Simply Stated: Is Muscular Dystrophy Genetic?
By Jeanene Swanson | Monday, August 5, 2019
The muscular dystrophies are a group of neuromuscular diseases that cause weakness and degeneration of the skeletal (voluntary) muscles. Muscular dystrophies are generally considered genetic diseases, or diseases that arise from genetic mutations, which can be either inherited or spontaneous.
Some muscular dystrophies have been found to have a genetic component, which means a genetic mutation is known to cause or be associated with the disease. Typically, the gene mutation is passed down from either the mother or the father (known as genetic inheritance). Sometimes, genetic mutations occur spontaneously, leading to sporadic cases.
Generally, if a disease-causing gene is recessive, two copies of the defective gene (one from each parent) are required to produce the disease. Each parent would be a carrier of the genetic flaw but wouldn’t usually have the disease. If a disease is dominant, then only one copy of the genetic defect is needed to cause the disease. Anyone with certain gene flaws will have disease symptoms and can pass the disorder to children.
For example, Duchenne muscular dystrophy (DMD) is inherited in an X-linked pattern. DMD is caused by mutations in the DMD gene, which makes dystrophin, a protein that is critical for maintaining the structural integrity of skeletal and cardiac muscle cells. (Mutations in this gene might also cause Becker muscular dystrophy (BMD), which is similar to DMD.) DMD is X-linked because the gene that can carry a DMD-causing mutation is on the X chromosome. Every boy inherits an X chromosome from his mother and a Y chromosome from his father. Girls get two X chromosomes, one from each parent. Each son born to a woman with a DMD mutation on one of her two X chromosomes has a 50% chance of inheriting the flawed gene and having DMD. Each of her daughters has a 50% chance of inheriting the mutation and being a carrier. Carriers may not have any disease symptoms but can have a child with the mutation or the disease.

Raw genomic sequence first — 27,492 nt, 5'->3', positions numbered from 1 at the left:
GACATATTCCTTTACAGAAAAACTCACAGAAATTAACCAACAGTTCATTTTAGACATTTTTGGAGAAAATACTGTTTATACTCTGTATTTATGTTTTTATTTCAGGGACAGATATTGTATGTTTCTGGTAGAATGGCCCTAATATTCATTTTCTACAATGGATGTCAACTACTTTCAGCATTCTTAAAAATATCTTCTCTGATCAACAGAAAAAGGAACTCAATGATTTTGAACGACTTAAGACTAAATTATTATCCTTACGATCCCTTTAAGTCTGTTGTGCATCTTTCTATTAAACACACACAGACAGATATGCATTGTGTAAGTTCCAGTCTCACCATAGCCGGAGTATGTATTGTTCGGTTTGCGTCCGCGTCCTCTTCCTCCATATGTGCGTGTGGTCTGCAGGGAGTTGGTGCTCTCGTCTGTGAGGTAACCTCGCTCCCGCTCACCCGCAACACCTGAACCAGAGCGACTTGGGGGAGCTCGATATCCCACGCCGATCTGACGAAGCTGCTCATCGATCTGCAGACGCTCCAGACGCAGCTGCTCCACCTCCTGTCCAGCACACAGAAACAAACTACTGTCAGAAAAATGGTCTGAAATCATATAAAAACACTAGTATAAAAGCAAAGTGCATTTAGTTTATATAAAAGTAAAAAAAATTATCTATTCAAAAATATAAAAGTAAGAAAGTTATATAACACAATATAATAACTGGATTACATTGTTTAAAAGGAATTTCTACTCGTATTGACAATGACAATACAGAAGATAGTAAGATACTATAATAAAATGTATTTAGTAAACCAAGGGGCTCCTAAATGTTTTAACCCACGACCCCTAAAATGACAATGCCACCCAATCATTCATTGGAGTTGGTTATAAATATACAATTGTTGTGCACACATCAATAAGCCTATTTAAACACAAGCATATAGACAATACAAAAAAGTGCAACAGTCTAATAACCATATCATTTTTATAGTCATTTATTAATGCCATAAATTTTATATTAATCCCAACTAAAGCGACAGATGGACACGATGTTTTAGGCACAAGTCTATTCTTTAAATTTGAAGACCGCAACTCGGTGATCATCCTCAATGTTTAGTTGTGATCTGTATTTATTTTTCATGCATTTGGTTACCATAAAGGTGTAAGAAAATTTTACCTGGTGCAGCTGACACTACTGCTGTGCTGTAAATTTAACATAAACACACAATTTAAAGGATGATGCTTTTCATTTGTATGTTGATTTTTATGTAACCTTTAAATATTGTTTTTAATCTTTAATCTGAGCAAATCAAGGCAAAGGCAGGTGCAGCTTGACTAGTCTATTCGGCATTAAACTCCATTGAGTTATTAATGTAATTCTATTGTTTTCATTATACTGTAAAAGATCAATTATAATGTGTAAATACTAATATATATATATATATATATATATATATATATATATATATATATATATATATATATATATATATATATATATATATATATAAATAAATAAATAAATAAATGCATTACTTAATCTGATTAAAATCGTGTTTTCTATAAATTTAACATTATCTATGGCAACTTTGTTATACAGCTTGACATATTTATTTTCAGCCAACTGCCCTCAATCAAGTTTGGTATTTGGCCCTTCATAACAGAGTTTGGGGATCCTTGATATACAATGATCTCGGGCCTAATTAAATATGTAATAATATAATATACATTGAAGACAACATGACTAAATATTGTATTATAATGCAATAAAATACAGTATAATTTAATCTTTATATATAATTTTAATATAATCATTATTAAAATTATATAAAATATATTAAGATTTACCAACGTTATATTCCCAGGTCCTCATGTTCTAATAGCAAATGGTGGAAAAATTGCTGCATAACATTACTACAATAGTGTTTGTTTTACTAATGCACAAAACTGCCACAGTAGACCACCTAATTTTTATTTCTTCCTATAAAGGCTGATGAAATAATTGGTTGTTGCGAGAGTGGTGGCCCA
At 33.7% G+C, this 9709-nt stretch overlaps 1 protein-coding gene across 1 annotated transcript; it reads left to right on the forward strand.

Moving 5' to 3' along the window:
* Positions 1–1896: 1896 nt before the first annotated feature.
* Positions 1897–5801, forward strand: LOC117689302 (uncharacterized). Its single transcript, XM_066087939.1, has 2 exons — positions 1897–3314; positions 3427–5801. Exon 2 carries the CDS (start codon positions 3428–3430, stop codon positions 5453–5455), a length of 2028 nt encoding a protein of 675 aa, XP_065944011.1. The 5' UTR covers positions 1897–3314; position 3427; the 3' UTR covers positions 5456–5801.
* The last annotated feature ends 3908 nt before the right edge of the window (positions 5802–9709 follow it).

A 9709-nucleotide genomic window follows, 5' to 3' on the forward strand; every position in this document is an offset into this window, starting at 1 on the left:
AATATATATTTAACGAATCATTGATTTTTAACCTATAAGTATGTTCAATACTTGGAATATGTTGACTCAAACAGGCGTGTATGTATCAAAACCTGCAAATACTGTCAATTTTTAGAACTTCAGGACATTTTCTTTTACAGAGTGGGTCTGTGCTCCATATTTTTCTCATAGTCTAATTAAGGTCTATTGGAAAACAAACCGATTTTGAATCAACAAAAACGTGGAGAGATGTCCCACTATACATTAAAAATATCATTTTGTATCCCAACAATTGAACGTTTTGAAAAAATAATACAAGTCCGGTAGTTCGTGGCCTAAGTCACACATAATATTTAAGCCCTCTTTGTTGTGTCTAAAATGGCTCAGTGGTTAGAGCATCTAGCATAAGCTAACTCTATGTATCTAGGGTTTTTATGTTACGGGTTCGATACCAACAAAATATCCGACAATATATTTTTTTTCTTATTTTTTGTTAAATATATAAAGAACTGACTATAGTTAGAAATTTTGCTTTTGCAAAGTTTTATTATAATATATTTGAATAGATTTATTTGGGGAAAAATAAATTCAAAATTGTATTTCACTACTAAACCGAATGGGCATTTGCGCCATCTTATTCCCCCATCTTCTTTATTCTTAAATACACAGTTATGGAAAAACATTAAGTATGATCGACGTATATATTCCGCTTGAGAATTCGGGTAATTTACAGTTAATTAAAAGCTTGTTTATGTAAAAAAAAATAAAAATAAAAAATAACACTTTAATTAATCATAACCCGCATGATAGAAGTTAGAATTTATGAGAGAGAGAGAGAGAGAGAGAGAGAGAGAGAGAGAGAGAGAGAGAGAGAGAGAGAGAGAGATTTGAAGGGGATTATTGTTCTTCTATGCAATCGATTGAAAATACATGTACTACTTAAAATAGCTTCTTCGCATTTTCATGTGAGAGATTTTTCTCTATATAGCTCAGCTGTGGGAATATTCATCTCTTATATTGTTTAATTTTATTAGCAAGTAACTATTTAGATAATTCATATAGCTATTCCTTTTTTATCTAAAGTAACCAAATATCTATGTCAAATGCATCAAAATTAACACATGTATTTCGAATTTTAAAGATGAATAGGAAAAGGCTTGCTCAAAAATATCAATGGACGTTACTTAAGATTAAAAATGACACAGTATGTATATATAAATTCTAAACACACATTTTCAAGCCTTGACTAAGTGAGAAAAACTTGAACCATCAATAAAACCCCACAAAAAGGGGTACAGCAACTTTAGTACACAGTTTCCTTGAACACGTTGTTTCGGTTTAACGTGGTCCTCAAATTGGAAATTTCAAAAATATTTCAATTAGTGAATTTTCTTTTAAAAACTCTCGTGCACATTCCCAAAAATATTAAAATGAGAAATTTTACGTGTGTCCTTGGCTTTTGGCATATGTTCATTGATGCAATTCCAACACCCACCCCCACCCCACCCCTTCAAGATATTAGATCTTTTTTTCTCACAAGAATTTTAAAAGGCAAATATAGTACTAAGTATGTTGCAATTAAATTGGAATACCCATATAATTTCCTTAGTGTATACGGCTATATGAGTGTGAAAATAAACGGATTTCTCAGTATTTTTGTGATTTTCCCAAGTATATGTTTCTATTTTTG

Some diseases can be traced back to one mutation on one gene, whereas others are caused by different mutations on the same gene. For example, while the mutation that causes DMD is always found on the DMD gene, many different mutations along this gene can cause a lack of dystrophin production. Sometimes, specific sections of genetic code, called exons, are affected. In cases of DMD associated with exon 51, an exon-skipping drug like Sarepta Therapeutics’ Exondys 51, approved by the US Food and Drug Administration in 2016, can tell genes to “skip over” the mutation in exon 51 and continue to produce a form of dystrophin. Researchers are now targeting several other exons for DMD therapies.
In limb-girdle muscular dystrophies (LGMDs), many different mutations can cause or be associated with many different subtypes of the disease. The unifying features of the LGMDs are weakness and atrophy of the limb-girdle muscles (these are the muscles closest to the center of the body around the hips and shoulders). However, the age at which symptoms appear, and the speed and severity of disease progression, can vary. There are two major groups of LGMDs, LGMD1 and LGMD2, which are classified by their respective inheritance patterns: autosomal dominant and autosomal recessive. If one copy of the abnormal gene is enough to cause the disease, it is said to be autosomal dominant; if two copies are needed, then the inheritance pattern is autosomal recessive. When the disease-causing genes are mutated, the proteins associated with these genes might be nonfunctional or defective, and muscles are unable to function normally.
Finally, sometimes a disease is caused by spontaneous mutations that are not passed down. It’s possible that a son with DMD born to a family with no history of the disease inherited a new mutation that arose spontaneously on one of his mother’s X chromosomes, for example. Additionally, there are many cases of LGMD for which the disease-causing gene is not yet known (and people with these cases are not diagnosed with a subtype-specific form of LGMD). Scientists continue to delve into causes of these unidentified subtypes of LGMD — the more we understand the landscape of genetic mutations in LGMD and other neuromuscular diseases, the better chance we have of discovering therapeutic pathways that can be targeted for creating new treatments.
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